Students share what they learned during JRHS Dissection Project Class
By Karen Trudeau, Faculty
This January I worked with a group of 8 students in the Dissection Project Class. These students were from every grade in the school and they all worked well together. We met through the month of January, and this gave them the opportunity to observe specimens from several different Phylla. The observation of different specimens allowed them to see how similar and how different many of these animals are. They also were able to learn more about animals that they didn’t know much about previously. They dissected an earthworm, starfish, clam and perch. They also compared the grasshopper and the crayfish which are both arthropods. They finished the class by dissecting frogs and rats which have organs and structures that are very similar to those of humans.
Here are some of the comments that the students made about what they learned:
All organisms have similar parts and organs.
Not everything is visible but it is there. Some things are hard to find. I thought it would be easier to find the parts.
I didn’t realize how complicated it all is. Everything is attached to other parts and not just floating around inside.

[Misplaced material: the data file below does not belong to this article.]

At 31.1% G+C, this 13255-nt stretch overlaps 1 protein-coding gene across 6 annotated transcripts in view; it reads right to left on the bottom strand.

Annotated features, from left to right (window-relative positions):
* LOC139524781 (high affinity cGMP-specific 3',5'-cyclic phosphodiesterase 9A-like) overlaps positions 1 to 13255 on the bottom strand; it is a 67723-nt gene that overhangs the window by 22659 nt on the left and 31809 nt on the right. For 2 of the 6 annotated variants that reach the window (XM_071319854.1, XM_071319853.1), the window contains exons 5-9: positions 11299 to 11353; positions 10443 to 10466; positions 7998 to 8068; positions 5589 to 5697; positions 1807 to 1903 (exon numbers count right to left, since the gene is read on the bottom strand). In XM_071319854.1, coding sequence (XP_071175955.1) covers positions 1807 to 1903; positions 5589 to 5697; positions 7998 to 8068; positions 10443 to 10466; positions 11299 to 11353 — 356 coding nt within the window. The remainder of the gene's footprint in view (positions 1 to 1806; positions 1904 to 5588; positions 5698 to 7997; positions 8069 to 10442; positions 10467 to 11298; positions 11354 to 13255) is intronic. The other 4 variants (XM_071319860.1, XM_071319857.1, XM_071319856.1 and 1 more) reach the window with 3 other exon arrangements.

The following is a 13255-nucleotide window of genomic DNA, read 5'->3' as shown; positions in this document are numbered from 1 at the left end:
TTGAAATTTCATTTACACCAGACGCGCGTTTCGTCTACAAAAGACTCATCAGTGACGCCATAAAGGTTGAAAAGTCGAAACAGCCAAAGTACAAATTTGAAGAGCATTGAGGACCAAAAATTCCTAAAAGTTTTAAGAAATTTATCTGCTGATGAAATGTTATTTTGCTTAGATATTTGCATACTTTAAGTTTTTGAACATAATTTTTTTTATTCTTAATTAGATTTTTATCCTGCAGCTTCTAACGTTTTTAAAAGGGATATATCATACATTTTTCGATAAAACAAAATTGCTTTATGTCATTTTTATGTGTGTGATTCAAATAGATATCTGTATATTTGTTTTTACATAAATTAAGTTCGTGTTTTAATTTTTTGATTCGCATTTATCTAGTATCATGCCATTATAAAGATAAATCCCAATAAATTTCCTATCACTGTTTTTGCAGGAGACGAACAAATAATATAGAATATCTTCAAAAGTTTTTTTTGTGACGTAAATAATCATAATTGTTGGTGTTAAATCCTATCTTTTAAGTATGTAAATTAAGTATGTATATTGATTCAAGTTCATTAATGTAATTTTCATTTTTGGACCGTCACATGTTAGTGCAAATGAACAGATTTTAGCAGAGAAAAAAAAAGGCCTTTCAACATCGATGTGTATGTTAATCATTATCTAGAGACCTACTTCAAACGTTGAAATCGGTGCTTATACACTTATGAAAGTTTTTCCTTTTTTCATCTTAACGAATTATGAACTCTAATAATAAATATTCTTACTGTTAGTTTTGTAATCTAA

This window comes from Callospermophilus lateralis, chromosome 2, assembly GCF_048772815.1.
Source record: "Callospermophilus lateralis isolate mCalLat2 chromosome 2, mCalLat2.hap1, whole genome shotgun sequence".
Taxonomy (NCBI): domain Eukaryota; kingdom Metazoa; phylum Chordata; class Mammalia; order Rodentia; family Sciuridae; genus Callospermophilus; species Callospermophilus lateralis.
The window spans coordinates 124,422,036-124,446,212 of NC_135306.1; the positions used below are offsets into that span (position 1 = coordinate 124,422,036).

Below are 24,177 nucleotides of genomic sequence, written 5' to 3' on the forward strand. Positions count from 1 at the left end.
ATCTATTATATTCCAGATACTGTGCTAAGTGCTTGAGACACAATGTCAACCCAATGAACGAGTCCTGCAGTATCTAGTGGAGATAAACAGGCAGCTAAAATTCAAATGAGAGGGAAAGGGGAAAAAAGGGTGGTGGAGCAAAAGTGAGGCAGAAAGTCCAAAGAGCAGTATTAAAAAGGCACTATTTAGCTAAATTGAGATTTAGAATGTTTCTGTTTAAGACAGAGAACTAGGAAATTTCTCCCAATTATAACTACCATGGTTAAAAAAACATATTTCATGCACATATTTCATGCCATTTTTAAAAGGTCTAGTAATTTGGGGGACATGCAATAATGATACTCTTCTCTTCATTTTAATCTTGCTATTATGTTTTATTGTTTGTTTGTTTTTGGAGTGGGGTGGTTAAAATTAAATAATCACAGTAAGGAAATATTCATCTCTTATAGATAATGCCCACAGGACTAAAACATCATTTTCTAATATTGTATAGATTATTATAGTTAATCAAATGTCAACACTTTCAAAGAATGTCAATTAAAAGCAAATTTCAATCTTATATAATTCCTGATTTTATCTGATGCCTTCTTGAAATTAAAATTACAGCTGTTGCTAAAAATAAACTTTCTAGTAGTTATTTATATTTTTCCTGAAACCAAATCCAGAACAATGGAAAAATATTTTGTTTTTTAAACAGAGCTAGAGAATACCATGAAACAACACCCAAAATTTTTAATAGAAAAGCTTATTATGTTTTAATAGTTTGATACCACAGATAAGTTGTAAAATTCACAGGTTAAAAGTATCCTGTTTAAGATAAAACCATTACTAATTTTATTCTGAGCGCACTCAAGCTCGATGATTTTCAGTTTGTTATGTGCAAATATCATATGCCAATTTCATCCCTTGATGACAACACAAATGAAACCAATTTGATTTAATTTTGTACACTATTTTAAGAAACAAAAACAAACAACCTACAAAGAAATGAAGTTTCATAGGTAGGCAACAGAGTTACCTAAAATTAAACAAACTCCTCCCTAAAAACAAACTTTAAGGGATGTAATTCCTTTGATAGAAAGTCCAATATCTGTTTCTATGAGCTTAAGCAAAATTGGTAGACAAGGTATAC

I liked the rat dissection, but the earthworm was my favorite.
The rat was the hardest but it is so similar to the human body which is an inspiration.
I learned the placement of the organs: Lungs, liver, heart. I didn’t know where these things were before.
I learned how similar animals’ organs are to ours, how really important internal structures are that are small, yet they have a big impact. The starfish was also my favorite!
I learned how “simple” organisms are actually quite complicated. For example, the grasshopper is complex in how the eyes work and how the exoskeleton is so different.
I liked the starfish because it was easy to see all of the parts. The rat was also very clear to dissect. It wasn’t difficult to see all of the organs.
I like the progression of dissections from simple to more complex and similar to humans.
The worms were segmented. The organs of the starfish were easy to distinguish and they were easy to remove, and the water vascular system was cool!
I can apply a lot of this to what we just learned in our Anatomy class. The muscles were similar and had many of the same names as the human muscles.
Covid prevented us from doing dissections last year in Biology, and this has given us the opportunity to dissect the specimens we missed.
Overall, this was a very motivated class. Several expressed interest in possible careers in the medical field and it was apparent that there might be a surgeon or two in the making! What a great way to learn more about God and His amazing Creation